Cake Charging - New At This

Decorating By bubblecakes Updated 16 Nov 2009 , 11:28pm by bubblecakes

bubblecakes Posted 15 Nov 2009 , 12:27am
post #1 of 14

Well, I have my first potential wedding cake order, I just need to give her a price. It's a very simple two tier (10'', 8'') chocolate mudcake, covered with fondant, with moulded sea shells and frangipani flowers on the edges (beach theme). I'm just a hobbyist, so I don't feel justified charging what a professional baker does.

The only other wedding cake I've ever made was for my brother, so I didn't charge, let alone pay attention to costs.

I'm thinking maybe $250AUD

Cheers in advance,

Laura

13 replies
indydebi Posted 15 Nov 2009 , 12:37am
post #2 of 14
Quote:
Originally Posted by bubblecakes

It's a very simple two tier (10'', 8'') chocolate mudcake, covered with fondant, with moulded sea shells and frangipani flowers on the edges (beach theme).




icon_lol.gif What's the "simple" part of this cake? icon_lol.gif

bubblecakes Posted 15 Nov 2009 , 11:05am
post #3 of 14

I guess because there aren't lots of delicate gumpaste flowers or stripes in the fondant or anything.
I wish I could figure out how to put up the idea picture she sent me...Alas, 'tis not to be.

cylstrial Posted 15 Nov 2009 , 12:44pm
post #4 of 14

I think Indy is just saying that while it might seem more simple, there is so much involved in making a cake that it's really not just a simple cake.

Unfortunately, we are both in the U.S. And I for one have no idea what a slice of cake sells for over there. I would just find out what the custom bakeries do charge over there and then come up with a price that you think is right.

Good luck!

Bluehue Posted 15 Nov 2009 , 1:25pm
post #5 of 14

bubblecakes - how many people is this cake for - and will it be cut for dessert or coffee size?



Bluehue. icon_smile.gif

JenniferMI Posted 15 Nov 2009 , 1:50pm
post #6 of 14

I think you have to look at what others in your area might charge for a cake like that...then look at your skill level/work you do....and go from there.

Jen icon_smile.gif

indydebi Posted 15 Nov 2009 , 1:59pm
post #7 of 14

In my world, a "simple" cake is BC iced with dots/scrolls or ribbon wrapped around the base. Something that can be done with your eyes closed in just a couple of hours.

To describe as "simple", a cake that is mudcake .... with fondant ..... and molded shells ..... and these flowers ......

That's not a "simple" cake ... that's a cake that will take a lot of prep time and extra hours for molding and creating the flowers.

I tell brides "You're not allowed to use the word "simple" when describing a cake because you have no idea what simple really is. What looks simple is usually more work for me."

Not being familiar with pricing in your area, I can only suggest that you be sure to factor in all the time this cake is really going to take you.

It doesnt' sound like a simple, slap-it-together cake at all.

emlashlee Posted 15 Nov 2009 , 2:04pm
post #8 of 14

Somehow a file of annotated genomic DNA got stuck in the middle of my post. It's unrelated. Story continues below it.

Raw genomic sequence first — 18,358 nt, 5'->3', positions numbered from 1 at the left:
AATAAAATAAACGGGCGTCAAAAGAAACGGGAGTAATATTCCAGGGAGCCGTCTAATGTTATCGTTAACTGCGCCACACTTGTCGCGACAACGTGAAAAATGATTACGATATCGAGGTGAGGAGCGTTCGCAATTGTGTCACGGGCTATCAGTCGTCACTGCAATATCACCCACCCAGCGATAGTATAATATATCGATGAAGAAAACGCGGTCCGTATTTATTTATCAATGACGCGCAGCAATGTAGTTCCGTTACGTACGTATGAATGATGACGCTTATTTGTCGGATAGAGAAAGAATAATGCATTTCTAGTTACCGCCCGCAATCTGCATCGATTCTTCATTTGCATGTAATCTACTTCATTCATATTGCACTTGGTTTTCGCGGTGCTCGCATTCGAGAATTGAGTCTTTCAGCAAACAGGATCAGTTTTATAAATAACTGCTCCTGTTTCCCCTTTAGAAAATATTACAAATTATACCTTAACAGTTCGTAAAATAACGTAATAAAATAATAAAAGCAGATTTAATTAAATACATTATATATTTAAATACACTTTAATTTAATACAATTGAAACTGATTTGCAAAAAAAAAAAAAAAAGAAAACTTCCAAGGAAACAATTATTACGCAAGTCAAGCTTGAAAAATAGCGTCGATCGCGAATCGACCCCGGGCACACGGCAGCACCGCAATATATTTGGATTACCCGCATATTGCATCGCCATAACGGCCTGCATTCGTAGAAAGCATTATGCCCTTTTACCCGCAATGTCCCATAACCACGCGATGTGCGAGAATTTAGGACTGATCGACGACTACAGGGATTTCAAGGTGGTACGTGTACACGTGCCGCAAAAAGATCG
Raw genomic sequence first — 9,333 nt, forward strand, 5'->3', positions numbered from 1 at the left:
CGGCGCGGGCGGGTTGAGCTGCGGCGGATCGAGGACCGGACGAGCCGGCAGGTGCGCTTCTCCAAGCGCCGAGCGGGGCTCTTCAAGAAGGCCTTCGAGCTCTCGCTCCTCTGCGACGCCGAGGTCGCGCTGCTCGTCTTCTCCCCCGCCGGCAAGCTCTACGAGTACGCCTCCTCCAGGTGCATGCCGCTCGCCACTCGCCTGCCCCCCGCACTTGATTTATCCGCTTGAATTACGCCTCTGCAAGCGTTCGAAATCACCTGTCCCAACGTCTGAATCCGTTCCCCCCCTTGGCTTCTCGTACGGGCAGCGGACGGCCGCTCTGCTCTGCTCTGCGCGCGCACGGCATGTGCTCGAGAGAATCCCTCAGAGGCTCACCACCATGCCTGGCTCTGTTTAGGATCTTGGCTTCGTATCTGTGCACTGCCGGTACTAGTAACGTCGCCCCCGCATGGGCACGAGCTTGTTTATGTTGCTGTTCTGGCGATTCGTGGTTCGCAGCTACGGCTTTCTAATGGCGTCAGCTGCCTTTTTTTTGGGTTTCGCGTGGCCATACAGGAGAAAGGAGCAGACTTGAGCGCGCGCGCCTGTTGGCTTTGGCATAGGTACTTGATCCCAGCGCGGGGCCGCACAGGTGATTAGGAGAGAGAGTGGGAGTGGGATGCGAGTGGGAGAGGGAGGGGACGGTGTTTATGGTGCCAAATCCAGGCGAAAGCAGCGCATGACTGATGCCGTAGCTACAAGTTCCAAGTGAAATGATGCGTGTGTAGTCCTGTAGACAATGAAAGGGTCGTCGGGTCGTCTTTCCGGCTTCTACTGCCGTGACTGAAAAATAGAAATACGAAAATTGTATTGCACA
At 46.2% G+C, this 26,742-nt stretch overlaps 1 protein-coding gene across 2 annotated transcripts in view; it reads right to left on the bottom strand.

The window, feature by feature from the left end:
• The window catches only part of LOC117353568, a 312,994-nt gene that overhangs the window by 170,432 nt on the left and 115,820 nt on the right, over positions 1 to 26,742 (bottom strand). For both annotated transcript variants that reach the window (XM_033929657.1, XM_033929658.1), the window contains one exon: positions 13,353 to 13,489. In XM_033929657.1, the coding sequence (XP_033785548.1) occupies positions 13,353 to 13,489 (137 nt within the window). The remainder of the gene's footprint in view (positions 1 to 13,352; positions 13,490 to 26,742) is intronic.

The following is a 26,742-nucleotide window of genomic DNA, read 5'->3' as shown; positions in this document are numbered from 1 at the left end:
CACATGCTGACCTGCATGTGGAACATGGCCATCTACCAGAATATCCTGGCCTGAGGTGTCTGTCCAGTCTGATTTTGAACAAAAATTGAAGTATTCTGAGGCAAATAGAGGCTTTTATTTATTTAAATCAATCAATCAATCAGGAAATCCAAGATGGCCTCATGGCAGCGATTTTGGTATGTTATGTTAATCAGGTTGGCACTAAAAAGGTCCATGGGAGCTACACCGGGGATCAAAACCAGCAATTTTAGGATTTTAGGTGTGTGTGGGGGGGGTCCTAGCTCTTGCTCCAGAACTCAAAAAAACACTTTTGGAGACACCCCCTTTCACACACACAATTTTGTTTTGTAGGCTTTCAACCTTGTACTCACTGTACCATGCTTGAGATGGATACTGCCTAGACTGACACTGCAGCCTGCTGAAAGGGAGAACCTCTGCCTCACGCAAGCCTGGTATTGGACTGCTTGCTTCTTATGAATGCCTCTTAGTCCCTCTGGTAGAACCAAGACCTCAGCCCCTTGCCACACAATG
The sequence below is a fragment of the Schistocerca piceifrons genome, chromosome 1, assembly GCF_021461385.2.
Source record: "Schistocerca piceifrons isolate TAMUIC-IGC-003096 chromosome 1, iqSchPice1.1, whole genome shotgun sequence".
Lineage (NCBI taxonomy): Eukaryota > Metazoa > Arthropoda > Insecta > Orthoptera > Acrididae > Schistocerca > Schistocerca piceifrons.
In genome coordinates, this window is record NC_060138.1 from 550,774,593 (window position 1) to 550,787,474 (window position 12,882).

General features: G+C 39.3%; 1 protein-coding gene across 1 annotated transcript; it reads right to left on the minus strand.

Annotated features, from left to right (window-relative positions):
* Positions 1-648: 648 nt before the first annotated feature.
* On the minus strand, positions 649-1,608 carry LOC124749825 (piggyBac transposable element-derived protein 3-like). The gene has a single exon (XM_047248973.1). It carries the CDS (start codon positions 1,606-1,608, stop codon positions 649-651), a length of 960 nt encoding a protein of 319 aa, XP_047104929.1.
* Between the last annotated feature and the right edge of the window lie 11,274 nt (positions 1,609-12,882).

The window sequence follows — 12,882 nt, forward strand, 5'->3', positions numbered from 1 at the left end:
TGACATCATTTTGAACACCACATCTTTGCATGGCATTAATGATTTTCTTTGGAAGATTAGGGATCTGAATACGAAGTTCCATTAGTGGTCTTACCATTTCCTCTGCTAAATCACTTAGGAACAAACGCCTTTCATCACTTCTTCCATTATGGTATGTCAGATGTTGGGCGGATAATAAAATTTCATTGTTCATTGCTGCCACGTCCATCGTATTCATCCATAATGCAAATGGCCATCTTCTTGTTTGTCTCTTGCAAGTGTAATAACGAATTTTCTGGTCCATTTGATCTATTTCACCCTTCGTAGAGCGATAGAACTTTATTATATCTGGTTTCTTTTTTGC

Quote:
Originally Posted by Bluehue

bubblecakes - how many people is this cake for - and will it be cut for dessert or coffee size?



Bluehue. icon_smile.gif




Could you elaborate on this, please? Thanks!

brincess_b Posted 15 Nov 2009 , 2:16pm
post #9 of 14

if we are being technical, unless you are legally alound to sell cakes, you cant get any money for them (even for costs in some places), so this discussion could be irelevant. more places are asking for proof of legality/ insurance before letting an unkown cake be served too. depends on your area etc etc.

you really are best to sit down and figure out your costs:
ingrediants
extras - boards, tooth picks, soaps
power - trips to the shops, electricity/ gas used
time - usually the most expensive of the lot. at least get the minimum wage!

then do some comparision shopping. diferent bakeries will have a dierent range of prices, which you want to try and be within. and make sure u only compare with bakeries that do the same kind of cake!

on here, a basic fondant cake can start at $3 a slice (u.s. - have a look at the conversion sites - and even then the aus may charge very different, i dont know). and that is BASIC. this cake = not basic.
xx

costumeczar Posted 15 Nov 2009 , 7:48pm
post #10 of 14

And don't justify charging less by saying that you're not professional. If you're making the same cake as a professional bakery would, then you should charge the same amount. And probably more, if you want to charge for your time, since a professional could probably do it faster than you could.

bubblecakes Posted 16 Nov 2009 , 1:14am
post #11 of 14

It's to serve 80. I made a cake this size for my brother's wedding, and it ended up being perfect. I'm thinking about the $250 mark. Does that seem fair?

Bluehue Posted 16 Nov 2009 , 6:28am
post #12 of 14

Afternoon Bubblecakes - i have sent you a *dessert and coffee* portion cutting guide via PM for you.



Bluehue. icon_smile.gif

CakeGenie1 Posted 16 Nov 2009 , 6:54am
post #13 of 14

I reckon more towards $280 - $350 AUD depends which state your from, some charge more. I wouldn't do it for under 280, sounds simple and may be simple but it would still take time. Sometimes the hardest cakes to decorate are the most simple ones.

bubblecakes Posted 16 Nov 2009 , 11:28pm
post #14 of 14

Cheers everyone! It's been very helpful. I'm going to email the bride and let her know a price today. Fingers crossed she still wants me to do it.
I'm excited, because I feel really special knowing that she thinks enough of my cakey abilities to provide something for her big day.

Thanks again,
Laura

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